The majority of CPA financial planners’ clients remained confident in their financial plans despite the economic and market uncertainty of recent months, according to the latest AICPA Personal Financial Planning Trends survey.
The vast majority (97%) of CPA financial planners said they had made changes to clients’ financial plans in response to the COVID-19 pandemic. However, they reported that a relatively low percentage of their clients were making such changes. The CPA financial planners who made changes reported that, on average, only 30% of their clients had altered their financial plans in response to the pandemic.
More than three-quarters (77%) of the respondents whose clients’ plans had changed said that the changes made were minor. Twenty-three percent said the changes were substantial.
A total of 870 CPA financial planners responded to the survey, which was fielded May 5–26.
Changes in investment allocations was the change CPA financial planners most often saw clients make to their financial plans in response to the pandemic. Sixty-two percent of CPA financial planners said clients had updated their investment allocations. Fifty-nine percent said they saw clients alter their spending decisions, and 43% said they saw changes to clients’ tax strategies.
Other ways CPA financial planners saw clients’ plans change included changes to:
- Retirement accounts (Roth IRAs, IRAs, and qualified plans) (41% of planners saw this change)
- Retirement income drawdown (33%)
- Debt management (32%)
- Estate planning (20%)
- Health care decisions (12%)
The changes that CPA financial planners said they or their clients were most likely to make to their investment portfolios during the pandemic included rebalancing their portfolios (57%); buying or increasing their stake in equities (40%); and selling or reducing their stake in equities (31%). Thirty-nine percent of CPA financial planners said they or their clients performed tax loss harvesting, and 35% made Roth conversions. Four in 10 (41%) said they and their clients had made no changes to investments.
With financial plans built for the long term, major adjustments shouldn’t be necessary, said Paula McMillan, CPA/PFS, CGMA, a member of the AICPA Personal Financial Specialist Credential Committee. “Advisers who know their clients well and had already been doing the appropriate level of planning have been able to focus on identifying strategic opportunities” rather than significant changes, she said. “After all, part of the reason we plan is because you do not want to be trying to fix the airplane as you are flying through the air.”
Speaking with CPA financial planners reduces clients’ anxiety
CPAs have been a calming influence during the COVID-19 crisis and have helped clients spot opportunities and make sense of the impact of new legislation.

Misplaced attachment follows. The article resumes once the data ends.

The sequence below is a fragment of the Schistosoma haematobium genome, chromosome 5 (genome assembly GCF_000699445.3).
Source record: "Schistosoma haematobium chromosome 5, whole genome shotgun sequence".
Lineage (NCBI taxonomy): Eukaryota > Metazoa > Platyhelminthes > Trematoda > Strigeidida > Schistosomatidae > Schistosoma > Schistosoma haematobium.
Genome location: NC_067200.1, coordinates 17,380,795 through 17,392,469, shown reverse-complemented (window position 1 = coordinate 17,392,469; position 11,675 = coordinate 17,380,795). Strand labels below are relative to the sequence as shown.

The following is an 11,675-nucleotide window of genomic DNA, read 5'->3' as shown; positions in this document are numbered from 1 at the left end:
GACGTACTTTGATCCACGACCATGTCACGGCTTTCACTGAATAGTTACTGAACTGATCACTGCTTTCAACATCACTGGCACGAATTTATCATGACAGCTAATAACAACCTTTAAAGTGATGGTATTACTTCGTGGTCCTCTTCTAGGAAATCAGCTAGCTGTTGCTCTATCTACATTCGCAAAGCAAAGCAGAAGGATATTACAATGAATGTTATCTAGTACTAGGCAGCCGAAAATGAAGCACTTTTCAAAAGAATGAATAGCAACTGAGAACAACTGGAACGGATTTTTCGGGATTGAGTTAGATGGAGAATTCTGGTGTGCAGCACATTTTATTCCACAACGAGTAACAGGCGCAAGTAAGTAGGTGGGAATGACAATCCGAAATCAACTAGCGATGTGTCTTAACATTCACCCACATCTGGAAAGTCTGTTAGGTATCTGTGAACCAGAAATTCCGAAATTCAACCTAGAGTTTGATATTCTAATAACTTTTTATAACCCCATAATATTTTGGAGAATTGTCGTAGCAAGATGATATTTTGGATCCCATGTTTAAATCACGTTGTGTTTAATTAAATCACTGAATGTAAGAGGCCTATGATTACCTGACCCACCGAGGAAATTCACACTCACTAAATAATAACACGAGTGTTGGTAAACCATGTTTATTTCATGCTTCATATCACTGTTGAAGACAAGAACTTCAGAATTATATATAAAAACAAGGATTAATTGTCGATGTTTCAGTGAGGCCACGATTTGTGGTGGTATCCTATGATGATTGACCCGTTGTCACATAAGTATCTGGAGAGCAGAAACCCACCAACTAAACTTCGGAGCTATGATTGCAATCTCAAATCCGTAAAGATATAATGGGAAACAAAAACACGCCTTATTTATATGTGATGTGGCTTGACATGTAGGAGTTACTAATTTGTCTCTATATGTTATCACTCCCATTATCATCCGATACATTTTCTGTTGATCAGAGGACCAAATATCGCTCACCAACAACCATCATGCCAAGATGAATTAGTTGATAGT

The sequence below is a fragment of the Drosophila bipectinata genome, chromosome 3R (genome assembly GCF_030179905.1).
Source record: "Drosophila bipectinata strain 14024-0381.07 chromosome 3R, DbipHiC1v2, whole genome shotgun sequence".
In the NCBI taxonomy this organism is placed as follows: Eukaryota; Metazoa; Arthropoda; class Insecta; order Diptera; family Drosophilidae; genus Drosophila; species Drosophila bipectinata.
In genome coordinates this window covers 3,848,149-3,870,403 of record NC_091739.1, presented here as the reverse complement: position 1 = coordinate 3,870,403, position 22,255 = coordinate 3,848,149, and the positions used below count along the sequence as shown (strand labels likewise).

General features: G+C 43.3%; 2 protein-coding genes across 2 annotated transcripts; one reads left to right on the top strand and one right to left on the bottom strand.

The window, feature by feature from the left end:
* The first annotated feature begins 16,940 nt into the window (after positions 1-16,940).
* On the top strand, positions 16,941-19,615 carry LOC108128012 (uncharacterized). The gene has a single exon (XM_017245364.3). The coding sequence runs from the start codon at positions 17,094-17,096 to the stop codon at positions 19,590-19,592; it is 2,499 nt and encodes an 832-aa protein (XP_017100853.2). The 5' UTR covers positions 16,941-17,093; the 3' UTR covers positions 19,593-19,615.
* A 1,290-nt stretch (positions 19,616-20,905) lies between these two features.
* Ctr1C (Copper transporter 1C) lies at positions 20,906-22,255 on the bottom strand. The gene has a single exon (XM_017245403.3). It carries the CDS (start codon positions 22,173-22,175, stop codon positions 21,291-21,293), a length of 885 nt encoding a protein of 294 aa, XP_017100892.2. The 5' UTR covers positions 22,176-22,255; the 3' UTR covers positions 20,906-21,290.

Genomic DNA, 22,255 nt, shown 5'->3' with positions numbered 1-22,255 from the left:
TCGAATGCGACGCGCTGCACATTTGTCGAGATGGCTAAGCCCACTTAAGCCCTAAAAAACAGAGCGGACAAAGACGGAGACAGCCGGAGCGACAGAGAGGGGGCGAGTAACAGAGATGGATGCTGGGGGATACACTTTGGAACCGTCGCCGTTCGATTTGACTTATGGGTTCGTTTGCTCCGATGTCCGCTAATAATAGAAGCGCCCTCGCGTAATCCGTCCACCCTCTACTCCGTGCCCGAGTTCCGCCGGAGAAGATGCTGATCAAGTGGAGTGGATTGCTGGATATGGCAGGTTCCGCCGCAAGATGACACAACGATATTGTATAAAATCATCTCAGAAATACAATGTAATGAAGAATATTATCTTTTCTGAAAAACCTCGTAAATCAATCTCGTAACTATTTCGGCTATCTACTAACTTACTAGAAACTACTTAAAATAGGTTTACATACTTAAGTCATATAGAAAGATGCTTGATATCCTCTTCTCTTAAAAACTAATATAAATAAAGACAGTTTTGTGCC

Most CPA financial planners (80%) said that, due to the pandemic, clients were more anxious or stressed than usual about their financial plans prior to their first conversation with them. However, 62% of the CPA financial planners who said their clients experienced increased stress and anxiety during the pandemic said those clients felt more confident about their financial situation after speaking with them.
CPA financial planners report their communication with clients has increased since the pandemic started. Three-quarters (75%) of respondents said they have spoken with clients more often since the pandemic took hold. Nearly half of all respondents (45%) said they have had significantly more contact with clients than normal.
McMillan advocated reaching out to clients early and often. “When you’re proactive, they know you’re looking out for them,” she said. Each week, she said, her firm each posts one video featuring advisers discussing investments and a second video on more general topics related to the pandemic. The firm also published a recipe book for clients sheltering at home.
Navigating new legislation
CPAs were also actively involved in helping clients understand the provisions of the Coronavirus Aid, Relief, and Economic Security (CARES) Act, P.L. 116-136. The vast majority (90%) of CPA financial planners said they had been called on for advice on Paycheck Protection Program (PPP) loans, while 66% provided guidance on other small business loans made available through the act. Seventy-nine percent gave advice on economic impact payments — or “stimulus checks” — while the same percentage (79%) advised on opportunities created by the postponement of tax filing and payment deadlines. Half (50%) advised clients on filing for unemployment compensation.
The results demonstrate that recent events have given CPAs the opportunity to underscore their commitment and value to clients. “This has been a time to show clients that you’re a thought leader,” McMillan said.
— Anita Dennis is a New Jersey-based freelance writer. To comment on this article or to suggest an idea for another article, contact Courtney Vien, a JofA senior editor, at Courtney.Vien@aicpa-cima.com.